What is the difference between investing and having a financial plan? While investing can be fun and invigorating, especially when everything is going well, there will inevitably be a time when performance suffers and this is when having a financial plan is critical. A financial plan provides a “purpose” to your investing. When we have a purpose we also have determination to accomplish a goal, such as retirement, and it will carry us through the good times as well as the bad. Too many financial plans fail because of poor decision making, usually during hard performance years like 2000 or 2008. If we can assign purpose to investing it can help squelch emotionally driven decisions, and in turn help the probability of the plan.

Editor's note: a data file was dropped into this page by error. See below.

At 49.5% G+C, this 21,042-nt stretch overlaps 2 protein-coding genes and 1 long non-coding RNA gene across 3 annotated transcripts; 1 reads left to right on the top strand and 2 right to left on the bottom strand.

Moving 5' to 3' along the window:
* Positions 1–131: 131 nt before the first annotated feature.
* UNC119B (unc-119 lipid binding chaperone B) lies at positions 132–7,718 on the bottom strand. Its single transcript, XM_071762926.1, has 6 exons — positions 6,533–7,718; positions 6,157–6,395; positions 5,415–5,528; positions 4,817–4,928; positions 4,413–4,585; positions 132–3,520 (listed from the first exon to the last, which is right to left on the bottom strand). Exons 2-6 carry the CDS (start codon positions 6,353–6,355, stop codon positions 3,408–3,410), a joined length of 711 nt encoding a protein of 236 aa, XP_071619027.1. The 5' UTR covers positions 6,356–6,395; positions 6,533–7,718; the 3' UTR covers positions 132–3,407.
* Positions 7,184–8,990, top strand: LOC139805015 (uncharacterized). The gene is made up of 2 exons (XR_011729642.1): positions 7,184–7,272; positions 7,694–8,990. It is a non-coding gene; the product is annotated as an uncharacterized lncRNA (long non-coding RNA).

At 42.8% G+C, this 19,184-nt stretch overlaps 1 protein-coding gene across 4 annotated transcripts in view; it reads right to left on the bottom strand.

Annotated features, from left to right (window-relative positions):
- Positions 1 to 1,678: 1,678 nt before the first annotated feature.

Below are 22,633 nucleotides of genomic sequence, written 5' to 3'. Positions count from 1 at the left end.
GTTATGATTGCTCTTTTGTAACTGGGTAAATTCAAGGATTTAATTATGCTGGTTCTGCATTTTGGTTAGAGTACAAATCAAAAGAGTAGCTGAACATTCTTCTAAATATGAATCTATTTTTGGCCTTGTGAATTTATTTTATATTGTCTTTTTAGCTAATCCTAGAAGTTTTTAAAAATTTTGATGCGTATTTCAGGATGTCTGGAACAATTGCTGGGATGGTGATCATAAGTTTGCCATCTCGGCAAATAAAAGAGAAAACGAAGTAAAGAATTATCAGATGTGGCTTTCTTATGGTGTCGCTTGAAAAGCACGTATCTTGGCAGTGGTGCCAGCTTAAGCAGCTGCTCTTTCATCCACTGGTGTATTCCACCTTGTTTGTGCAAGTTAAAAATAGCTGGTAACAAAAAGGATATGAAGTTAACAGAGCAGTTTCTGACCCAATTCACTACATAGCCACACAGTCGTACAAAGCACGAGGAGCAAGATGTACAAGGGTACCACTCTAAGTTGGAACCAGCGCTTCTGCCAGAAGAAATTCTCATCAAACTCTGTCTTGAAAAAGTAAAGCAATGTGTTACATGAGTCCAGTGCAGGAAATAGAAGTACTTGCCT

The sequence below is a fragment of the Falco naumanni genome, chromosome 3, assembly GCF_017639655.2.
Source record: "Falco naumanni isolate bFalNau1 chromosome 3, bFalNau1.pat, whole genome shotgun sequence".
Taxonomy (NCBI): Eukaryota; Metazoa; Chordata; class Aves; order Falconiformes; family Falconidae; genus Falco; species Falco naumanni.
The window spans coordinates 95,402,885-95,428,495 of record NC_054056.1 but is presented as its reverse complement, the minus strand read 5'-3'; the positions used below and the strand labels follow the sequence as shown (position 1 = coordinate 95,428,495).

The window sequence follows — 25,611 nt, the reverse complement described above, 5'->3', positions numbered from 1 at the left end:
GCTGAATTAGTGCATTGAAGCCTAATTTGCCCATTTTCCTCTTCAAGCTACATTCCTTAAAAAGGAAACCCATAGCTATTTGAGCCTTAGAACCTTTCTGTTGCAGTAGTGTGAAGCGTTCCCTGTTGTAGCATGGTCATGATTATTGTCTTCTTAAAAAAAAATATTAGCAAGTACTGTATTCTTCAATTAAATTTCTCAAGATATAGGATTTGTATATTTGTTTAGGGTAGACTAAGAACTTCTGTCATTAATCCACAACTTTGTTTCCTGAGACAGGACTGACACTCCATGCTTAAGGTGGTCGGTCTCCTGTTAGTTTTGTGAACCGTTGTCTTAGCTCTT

I have seen this same concept play out in my running life recently. I used to have goals and purpose in my running, which made hard workout days or days where injuries were popping up easier to train through. Nowadays I really just run for the fellowship, and on days that I don’t feel top notch (most days now) or it is raining hard, I will recommend to my running partners that we go to Starbucks instead of doing our planned run. If my purpose in running was to still run personal records or win races, then I would be significantly disappointed in the results as I don’t follow that training plan anymore.

So, before investing, determine what goal or outcome you want to accomplish. Invest purposefully for that outcome and keep your concentration on the goal while going through the process. This will help achieve a better probability of success – and as an additional bonus, it also means you just completed the first phase of a financial plan (the rest are mainly mechanics discussed in other blogs).